Affordable Care Act tramples “religious freedom” in America
Religious freedom is a fundamental right guaranteed by the First Amendment to the Constitution, which declares, “Congress shall make no law respecting the establishment of religion, or prohibiting the free exercise thereof.” The government is prohibiting the free exercise of religion with President Obama’s Affordable Care Act.
The First Amendment was just defended by the president on Religious Freedom Day this year when he wrote, “Because of the protections guaranteed by our Constitution, each of us has the right to practice our faith openly and as we choose. As we observe Religious Freedom Day, let us remember the legacy of faith and independence we have inherited, and let us honor it by forever upholding our right to exercise our beliefs free from prejudice or persecution.”
However, prosecution must be acceptable, since the White House has been arguing in court that religious employers and thousands of religious institutions, such as church operated schools and social services, must violate their religious conscience by offering “free” abortion-inducing drugs, contraception and sterilization when providing insurance for their workers.
Religious conscience is defined as the inner sense of what is right and wrong in one’s conduct or motives, impelling one toward the right action. The Affordable Care Act tramples the very core of religious freedom by mandating that an individual must act against the teachings of their faith.
Religious Freedom Day commemorates the anniversary of the Virginia Statute for Religious Freedom, written by Thomas Jefferson and passed by the state assembly in 1786.
Jefferson wrote that “no man shall be compelled to frequent or support any religious worship, place, or ministry whatsoever, nor shall be enforced, restrained, molested, or burthened in his body or goods, nor shall otherwise suffer on account of his religious opinions or belief; but that all men shall be free to profess, and by argument to maintain, their opinion in matters of religion.”
Unburdened by Jefferson’s view, the ACA anti-conscience mandate has a narrow religious exemption that applies only to formal houses of worship. The mandate allows government to determine what defines a religion, who can exercise it, and where they can exercise it.
Countless other religious employers, such as universities, hospitals, charitable organizations, and other non-profits will be forced to provide coverage for the mandated services, despite their moral or religious objections – simply because they step outside the four walls of their church to serve others of different faiths.
Cardinal Timothy Dolan of New York, President of the U.S. Conference of Bishops wrote in a statement released by the bishops conference, “These ministries are integral to our Church and worthy of the same exemption as our Catholic churches.”
“The government would require all employees in our ‘accommodated’ ministries to have the illicit coverage – they may not opt out, nor even opt out for their children,” he said. That would directly affect both the Catholics and non-Catholics to fund procedures and medicines, which their faith does not allow.
Cardinal Donald Wuerl, Archbishop of Washington, explained the significance of the Administration’s mandate and its impact on those institutions, remarking that, “For the first time in this country’s history, the government’s new definition of religious institutions suggests that some of the very institutions that put our faith into practice–schools, hospitals, and social service organizations–are not ‘religious enough.'”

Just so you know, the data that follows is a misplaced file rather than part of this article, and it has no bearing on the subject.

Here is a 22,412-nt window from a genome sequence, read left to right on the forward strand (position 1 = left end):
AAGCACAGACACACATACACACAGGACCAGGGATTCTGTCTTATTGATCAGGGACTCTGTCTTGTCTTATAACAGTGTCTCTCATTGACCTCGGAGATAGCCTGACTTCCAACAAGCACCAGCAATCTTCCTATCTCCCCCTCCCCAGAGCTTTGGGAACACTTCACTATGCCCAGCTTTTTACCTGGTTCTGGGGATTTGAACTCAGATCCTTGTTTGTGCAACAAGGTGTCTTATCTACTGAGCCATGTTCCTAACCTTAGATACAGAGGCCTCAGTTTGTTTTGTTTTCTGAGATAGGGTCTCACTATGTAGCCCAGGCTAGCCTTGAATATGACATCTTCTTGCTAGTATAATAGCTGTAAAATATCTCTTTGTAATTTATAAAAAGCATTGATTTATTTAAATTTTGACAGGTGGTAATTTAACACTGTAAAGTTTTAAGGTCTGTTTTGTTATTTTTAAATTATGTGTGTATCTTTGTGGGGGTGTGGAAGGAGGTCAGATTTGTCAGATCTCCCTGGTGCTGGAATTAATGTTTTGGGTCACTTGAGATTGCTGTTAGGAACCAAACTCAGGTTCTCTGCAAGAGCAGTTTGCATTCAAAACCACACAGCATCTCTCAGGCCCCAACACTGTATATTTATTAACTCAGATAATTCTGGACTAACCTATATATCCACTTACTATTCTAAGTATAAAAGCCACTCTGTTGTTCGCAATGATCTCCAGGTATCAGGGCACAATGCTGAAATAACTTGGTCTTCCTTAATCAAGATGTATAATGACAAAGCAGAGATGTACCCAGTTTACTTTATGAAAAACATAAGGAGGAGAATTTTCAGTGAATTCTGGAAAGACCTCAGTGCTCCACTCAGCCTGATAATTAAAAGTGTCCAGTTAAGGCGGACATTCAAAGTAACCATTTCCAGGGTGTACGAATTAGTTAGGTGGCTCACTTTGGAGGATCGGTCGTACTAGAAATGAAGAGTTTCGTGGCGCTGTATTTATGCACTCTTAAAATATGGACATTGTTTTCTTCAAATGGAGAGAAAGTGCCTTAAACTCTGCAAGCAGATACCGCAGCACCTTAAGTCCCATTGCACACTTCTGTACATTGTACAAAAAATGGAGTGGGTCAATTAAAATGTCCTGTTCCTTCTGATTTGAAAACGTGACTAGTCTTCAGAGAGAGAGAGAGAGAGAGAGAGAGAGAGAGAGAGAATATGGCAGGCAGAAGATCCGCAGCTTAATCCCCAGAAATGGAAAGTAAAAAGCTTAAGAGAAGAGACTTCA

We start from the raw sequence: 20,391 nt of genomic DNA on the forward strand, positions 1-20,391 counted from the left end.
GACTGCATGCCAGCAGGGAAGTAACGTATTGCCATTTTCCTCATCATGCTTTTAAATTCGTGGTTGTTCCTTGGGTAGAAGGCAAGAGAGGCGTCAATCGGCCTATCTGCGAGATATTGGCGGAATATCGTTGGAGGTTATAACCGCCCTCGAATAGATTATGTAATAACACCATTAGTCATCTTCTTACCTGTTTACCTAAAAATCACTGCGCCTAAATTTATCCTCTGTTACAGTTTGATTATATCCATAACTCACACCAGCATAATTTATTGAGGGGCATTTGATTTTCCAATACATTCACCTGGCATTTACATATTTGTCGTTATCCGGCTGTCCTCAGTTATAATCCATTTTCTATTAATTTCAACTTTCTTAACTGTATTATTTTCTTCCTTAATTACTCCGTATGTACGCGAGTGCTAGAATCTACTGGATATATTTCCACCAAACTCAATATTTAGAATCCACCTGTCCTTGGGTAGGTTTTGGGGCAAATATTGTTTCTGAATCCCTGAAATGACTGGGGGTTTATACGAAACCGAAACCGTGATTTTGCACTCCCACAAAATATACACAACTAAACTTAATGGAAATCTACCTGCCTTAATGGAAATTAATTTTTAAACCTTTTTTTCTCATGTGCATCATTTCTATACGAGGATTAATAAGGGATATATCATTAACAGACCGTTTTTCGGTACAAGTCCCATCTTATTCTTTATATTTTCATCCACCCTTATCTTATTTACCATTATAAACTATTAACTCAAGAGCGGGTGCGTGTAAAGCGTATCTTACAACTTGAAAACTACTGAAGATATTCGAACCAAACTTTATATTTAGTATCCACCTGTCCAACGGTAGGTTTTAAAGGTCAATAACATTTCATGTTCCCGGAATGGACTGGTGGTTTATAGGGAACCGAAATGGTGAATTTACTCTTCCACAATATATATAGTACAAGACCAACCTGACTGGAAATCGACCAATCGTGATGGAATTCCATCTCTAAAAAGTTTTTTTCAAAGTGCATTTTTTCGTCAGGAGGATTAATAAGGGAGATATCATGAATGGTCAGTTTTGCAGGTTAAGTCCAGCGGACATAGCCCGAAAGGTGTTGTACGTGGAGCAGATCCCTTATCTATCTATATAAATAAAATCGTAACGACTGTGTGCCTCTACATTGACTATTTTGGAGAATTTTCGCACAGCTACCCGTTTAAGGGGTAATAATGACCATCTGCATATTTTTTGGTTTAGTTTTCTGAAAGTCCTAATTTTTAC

Notre Dame President Father John Jenkins said, “If the government wants to provide such services, means are available that do not compel religious organizations to serve as its agents.”
The Administration has tried to obscure the real nature of religious objection by claiming that those with such objections want to deny contraception to women. But birth control will continue to be widely available and easily affordable.
The Illinois Appellate Court and other state courts have ruled that the state does not have the power to force pharmacists and pharmacies to stock and dispense abortion-inducing drugs in violation of their religious beliefs.
The 7th U.S. Circuit Court of Appeals recently ruled in favor of a Catholic couple who run a construction company and sought to avoid compliance with the ACA edict, which they knew was a violation of their faith. The federal court said in its ruling that the government had not justified its “substantial burden” on religious freedom.
The real and disquieting question is why would the American government try to mold everything, including religious belief, to its political will? Wouldn’t the ACA force religious organizations to essentially become instruments of the government, subservient to the state?
If our government, seeking to expand its control over American citizens, can override our religious freedom and use religious organizations to advance policies that undercut their spiritual values, then the government could do the same for other Constitutional rights. There would be no limit to the government’s power.
The current administration thinks that their electoral and legislative victories vindicate their views. Religious freedom is guaranteed by the Constitution regardless of the current majority view, if America is to remain a nation of laws rather than of men.
Religious freedom compels us to ask, if America has reached a point, where being a Christian and speaking out for religious freedom is now considered unprotected speech or un-American because of beliefs based on the commandment, “Thou Shalt not Kill,” as opposed to the dictates of the current Washington administration?